“Main” Room of Carnegie Cottage Where His Father Worked on a Hand Loom Weaving Damask Linen

His father worked in this room on a hand-loom, weaving Damask Linen for which Dunfermline was famed in the early 19th century.  In addition to weaving, both his father’s and mother’s families were very involved in radical political views including; campaigning for a parliamentary electoral system, Catholic emancipation and even had family that had participation in the “Meal Riots” of the 1770s that swept Europe.

Looking from "Main Room" into the Neighbours "Main Room" who was also a Weaver

Looking from “Main Room” into the Neighbours “Main Room” who was also a Weaver

The life of a weaver and his family would not have been and easy one, and would have been a noisy, cramped and exhausting existence.  Now for all my affection for the place, when you say to someone that you live in Dunfermline –  even today – you  are not automatically met with the sharp intake of breath and the narrowing of the eyes that would signal the thought, “oh, you lucky devil”  in the mind of your conversant.   Back in young Carnegie’s day I could only imagine how challenging (and cold) it would have been.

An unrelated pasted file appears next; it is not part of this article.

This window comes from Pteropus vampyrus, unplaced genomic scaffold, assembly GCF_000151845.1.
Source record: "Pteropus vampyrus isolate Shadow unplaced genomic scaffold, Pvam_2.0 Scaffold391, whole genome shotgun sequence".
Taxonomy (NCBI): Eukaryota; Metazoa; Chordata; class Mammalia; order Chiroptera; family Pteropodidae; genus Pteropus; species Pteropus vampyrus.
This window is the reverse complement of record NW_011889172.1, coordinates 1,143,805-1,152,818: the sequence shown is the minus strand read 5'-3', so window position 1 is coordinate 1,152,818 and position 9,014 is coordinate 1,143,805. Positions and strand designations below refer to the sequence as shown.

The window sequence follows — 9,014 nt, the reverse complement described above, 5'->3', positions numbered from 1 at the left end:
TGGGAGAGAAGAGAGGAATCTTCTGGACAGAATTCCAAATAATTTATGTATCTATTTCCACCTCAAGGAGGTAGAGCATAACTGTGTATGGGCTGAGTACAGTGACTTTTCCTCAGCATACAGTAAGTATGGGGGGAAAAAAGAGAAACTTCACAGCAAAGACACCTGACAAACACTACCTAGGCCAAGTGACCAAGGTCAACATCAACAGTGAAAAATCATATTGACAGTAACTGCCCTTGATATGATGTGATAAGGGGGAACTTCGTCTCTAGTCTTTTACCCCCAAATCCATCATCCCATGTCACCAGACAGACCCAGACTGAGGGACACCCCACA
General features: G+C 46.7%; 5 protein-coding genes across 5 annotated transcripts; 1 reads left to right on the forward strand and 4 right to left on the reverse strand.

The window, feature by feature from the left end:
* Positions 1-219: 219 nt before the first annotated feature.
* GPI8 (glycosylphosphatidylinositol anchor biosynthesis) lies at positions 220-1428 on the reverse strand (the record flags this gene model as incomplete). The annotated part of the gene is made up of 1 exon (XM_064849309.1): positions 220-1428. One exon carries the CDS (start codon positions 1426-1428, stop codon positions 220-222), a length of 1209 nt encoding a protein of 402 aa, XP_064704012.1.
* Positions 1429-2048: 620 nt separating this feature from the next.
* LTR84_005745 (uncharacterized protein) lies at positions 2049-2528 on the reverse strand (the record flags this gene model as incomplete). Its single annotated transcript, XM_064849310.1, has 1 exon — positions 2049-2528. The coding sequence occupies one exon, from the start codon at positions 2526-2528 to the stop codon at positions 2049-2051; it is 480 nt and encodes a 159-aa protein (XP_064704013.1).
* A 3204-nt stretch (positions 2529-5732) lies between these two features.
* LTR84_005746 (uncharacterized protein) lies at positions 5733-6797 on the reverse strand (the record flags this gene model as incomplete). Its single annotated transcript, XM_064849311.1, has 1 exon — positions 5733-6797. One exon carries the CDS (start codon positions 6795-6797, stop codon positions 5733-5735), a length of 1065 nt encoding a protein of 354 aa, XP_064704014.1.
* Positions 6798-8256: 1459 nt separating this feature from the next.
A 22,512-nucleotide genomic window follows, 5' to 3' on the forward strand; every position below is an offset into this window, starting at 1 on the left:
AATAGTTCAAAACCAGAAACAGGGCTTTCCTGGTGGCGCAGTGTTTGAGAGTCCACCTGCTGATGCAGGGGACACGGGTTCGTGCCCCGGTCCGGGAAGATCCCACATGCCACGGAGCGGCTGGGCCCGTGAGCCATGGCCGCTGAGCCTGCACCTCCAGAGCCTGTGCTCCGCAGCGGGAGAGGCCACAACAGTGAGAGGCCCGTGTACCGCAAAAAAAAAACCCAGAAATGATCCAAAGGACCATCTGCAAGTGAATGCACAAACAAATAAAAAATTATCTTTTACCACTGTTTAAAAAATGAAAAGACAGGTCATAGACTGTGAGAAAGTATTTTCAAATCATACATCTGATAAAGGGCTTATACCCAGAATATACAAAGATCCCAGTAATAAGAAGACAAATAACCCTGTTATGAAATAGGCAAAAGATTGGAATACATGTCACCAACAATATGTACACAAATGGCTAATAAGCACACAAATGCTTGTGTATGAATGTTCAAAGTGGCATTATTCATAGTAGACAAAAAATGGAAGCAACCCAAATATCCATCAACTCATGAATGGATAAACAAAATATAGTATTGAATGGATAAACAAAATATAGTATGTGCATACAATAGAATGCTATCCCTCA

Misty view from inside Pittencrieff Park looking toward the Abbey

To add insult to injury, right next door to the cottage sits 76 acres of the most glorious cultivated landscape known as Pittencreiff Park and The Glen.  In Carnegie’s’ youth the grounds of the property included the Palace at Dunfermline (another story for another day) and Dunfermline Abbey, as well as the land known as Pittencrieff Estate and Glen.

Like most private estates the land was not open to the public, but the fact that it also had encroached onto land that had been monastic and now excluded people from the additional sites that were considered national treasures was too much for some.  Carnegie’s uncle Tom “Bailie”  Morrison eventually applied  for a court order to grant access to the public – for one day a year – and was successful.  However in doing so, he so enraged the Laird of Pittencrieff, Colonel James  Hunt, that he too secured a court order that no Morrison was EVER to be allowed onto his estate.  Thus, Carnegie as the nephew of a Morrison was legally and permanently banned from the grounds.

View from Carnegie's Front Door to the Abbey, Palace & Glen from Which He was Banned

View from Carnegie’s Front Door to the Abbey, Palace & Glen from Which He was Banned